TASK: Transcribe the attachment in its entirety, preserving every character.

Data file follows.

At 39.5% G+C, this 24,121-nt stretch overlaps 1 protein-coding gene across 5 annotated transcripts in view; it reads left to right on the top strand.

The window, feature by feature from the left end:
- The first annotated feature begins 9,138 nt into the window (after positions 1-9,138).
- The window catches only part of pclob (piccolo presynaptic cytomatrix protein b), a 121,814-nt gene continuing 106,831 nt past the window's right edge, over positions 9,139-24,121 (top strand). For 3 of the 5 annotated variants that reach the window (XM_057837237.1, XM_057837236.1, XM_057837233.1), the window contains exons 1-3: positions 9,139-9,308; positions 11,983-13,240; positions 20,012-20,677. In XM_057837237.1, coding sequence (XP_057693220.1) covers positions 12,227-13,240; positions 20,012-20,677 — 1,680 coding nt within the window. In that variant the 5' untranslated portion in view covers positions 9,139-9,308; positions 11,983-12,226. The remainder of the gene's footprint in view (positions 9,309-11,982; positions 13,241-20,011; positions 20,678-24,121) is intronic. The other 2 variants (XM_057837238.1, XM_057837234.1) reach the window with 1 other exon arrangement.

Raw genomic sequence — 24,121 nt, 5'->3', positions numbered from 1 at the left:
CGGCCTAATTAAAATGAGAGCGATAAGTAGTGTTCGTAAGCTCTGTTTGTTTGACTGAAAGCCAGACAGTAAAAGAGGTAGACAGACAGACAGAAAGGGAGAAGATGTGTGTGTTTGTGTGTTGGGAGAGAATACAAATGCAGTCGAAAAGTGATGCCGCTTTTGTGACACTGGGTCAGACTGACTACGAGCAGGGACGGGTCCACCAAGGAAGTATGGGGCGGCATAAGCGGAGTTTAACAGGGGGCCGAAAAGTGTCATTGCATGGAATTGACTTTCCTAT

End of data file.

At 39.5% G+C, this 24,121-nt stretch overlaps 1 protein-coding gene across 5 annotated transcripts in view; it reads left to right on the top strand.

The window, feature by feature from the left end:
- The first annotated feature begins 9,138 nt into the window (after positions 1-9,138).
- The window catches only part of pclob (piccolo presynaptic cytomatrix protein b), a 121,814-nt gene continuing 106,831 nt past the window's right edge, over positions 9,139-24,121 (top strand). For 3 of the 5 annotated variants that reach the window (XM_057837237.1, XM_057837236.1, XM_057837233.1), the window contains exons 1-3: positions 9,139-9,308; positions 11,983-13,240; positions 20,012-20,677. In XM_057837237.1, coding sequence (XP_057693220.1) covers positions 12,227-13,240; positions 20,012-20,677 — 1,680 coding nt within the window. In that variant the 5' untranslated portion in view covers positions 9,139-9,308; positions 11,983-12,226. The remainder of the gene's footprint in view (positions 9,309-11,982; positions 13,241-20,011; positions 20,678-24,121) is intronic. The other 2 variants (XM_057837238.1, XM_057837234.1) reach the window with 1 other exon arrangement.

Raw genomic sequence — 24,121 nt, 5'->3', positions numbered from 1 at the left:
CGGCCTAATTAAAATGAGAGCGATAAGTAGTGTTCGTAAGCTCTGTTTGTTTGACTGAAAGCCAGACAGTAAAAGAGGTAGACAGACAGACAGAAAGGGAGAAGATGTGTGTGTTTGTGTGTTGGGAGAGAATACAAATGCAGTCGAAAAGTGATGCCGCTTTTGTGACACTGGGTCAGACTGACTACGAGCAGGGACGGGTCCACCAAGGAAGTATGGGGCGGCATAAGCGGAGTTTAACAGGGGGCCGAAAAGTGTCATTGCATGGAATTGACTTTCCTAT